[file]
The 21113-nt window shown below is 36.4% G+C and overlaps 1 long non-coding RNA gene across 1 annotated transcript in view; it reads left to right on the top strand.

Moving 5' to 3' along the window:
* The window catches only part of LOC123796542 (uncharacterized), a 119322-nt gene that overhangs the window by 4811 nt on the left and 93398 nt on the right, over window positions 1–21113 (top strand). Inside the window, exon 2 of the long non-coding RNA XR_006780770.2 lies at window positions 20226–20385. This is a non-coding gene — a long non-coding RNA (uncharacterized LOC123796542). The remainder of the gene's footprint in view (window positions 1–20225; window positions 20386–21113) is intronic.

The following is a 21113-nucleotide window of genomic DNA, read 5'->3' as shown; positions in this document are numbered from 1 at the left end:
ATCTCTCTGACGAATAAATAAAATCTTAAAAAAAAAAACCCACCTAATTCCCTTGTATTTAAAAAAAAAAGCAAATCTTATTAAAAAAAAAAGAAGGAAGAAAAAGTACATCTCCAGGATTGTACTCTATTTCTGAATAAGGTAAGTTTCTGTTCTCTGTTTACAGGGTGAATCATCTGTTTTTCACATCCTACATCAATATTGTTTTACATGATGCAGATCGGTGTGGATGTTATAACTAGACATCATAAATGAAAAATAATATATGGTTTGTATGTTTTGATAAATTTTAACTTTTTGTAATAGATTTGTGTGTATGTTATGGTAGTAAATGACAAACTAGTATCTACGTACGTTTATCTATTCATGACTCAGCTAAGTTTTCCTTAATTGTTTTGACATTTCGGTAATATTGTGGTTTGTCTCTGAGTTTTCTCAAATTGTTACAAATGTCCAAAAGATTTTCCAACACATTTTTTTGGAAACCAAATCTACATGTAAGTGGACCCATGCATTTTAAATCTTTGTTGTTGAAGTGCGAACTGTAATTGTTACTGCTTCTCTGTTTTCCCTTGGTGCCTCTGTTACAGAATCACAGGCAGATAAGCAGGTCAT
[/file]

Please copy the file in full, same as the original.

The 21113-nt window shown below is 36.4% G+C and overlaps 1 long non-coding RNA gene across 1 annotated transcript in view; it reads left to right on the top strand.

Moving 5' to 3' along the window:
* The window catches only part of LOC123796542 (uncharacterized), a 119322-nt gene that overhangs the window by 4811 nt on the left and 93398 nt on the right, over window positions 1–21113 (top strand). Inside the window, exon 2 of the long non-coding RNA XR_006780770.2 lies at window positions 20226–20385. This is a non-coding gene — a long non-coding RNA (uncharacterized LOC123796542). The remainder of the gene's footprint in view (window positions 1–20225; window positions 20386–21113) is intronic.

The following is a 21113-nucleotide window of genomic DNA, read 5'->3' as shown; positions in this document are numbered from 1 at the left end:
ATCTCTCTGACGAATAAATAAAATCTTAAAAAAAAAAACCCACCTAATTCCCTTGTATTTAAAAAAAAAAGCAAATCTTATTAAAAAAAAAAGAAGGAAGAAAAAGTACATCTCCAGGATTGTACTCTATTTCTGAATAAGGTAAGTTTCTGTTCTCTGTTTACAGGGTGAATCATCTGTTTTTCACATCCTACATCAATATTGTTTTACATGATGCAGATCGGTGTGGATGTTATAACTAGACATCATAAATGAAAAATAATATATGGTTTGTATGTTTTGATAAATTTTAACTTTTTGTAATAGATTTGTGTGTATGTTATGGTAGTAAATGACAAACTAGTATCTACGTACGTTTATCTATTCATGACTCAGCTAAGTTTTCCTTAATTGTTTTGACATTTCGGTAATATTGTGGTTTGTCTCTGAGTTTTCTCAAATTGTTACAAATGTCCAAAAGATTTTCCAACACATTTTTTTGGAAACCAAATCTACATGTAAGTGGACCCATGCATTTTAAATCTTTGTTGTTGAAGTGCGAACTGTAATTGTTACTGCTTCTCTGTTTTCCCTTGGTGCCTCTGTTACAGAATCACAGGCAGATAAGCAGGTCAT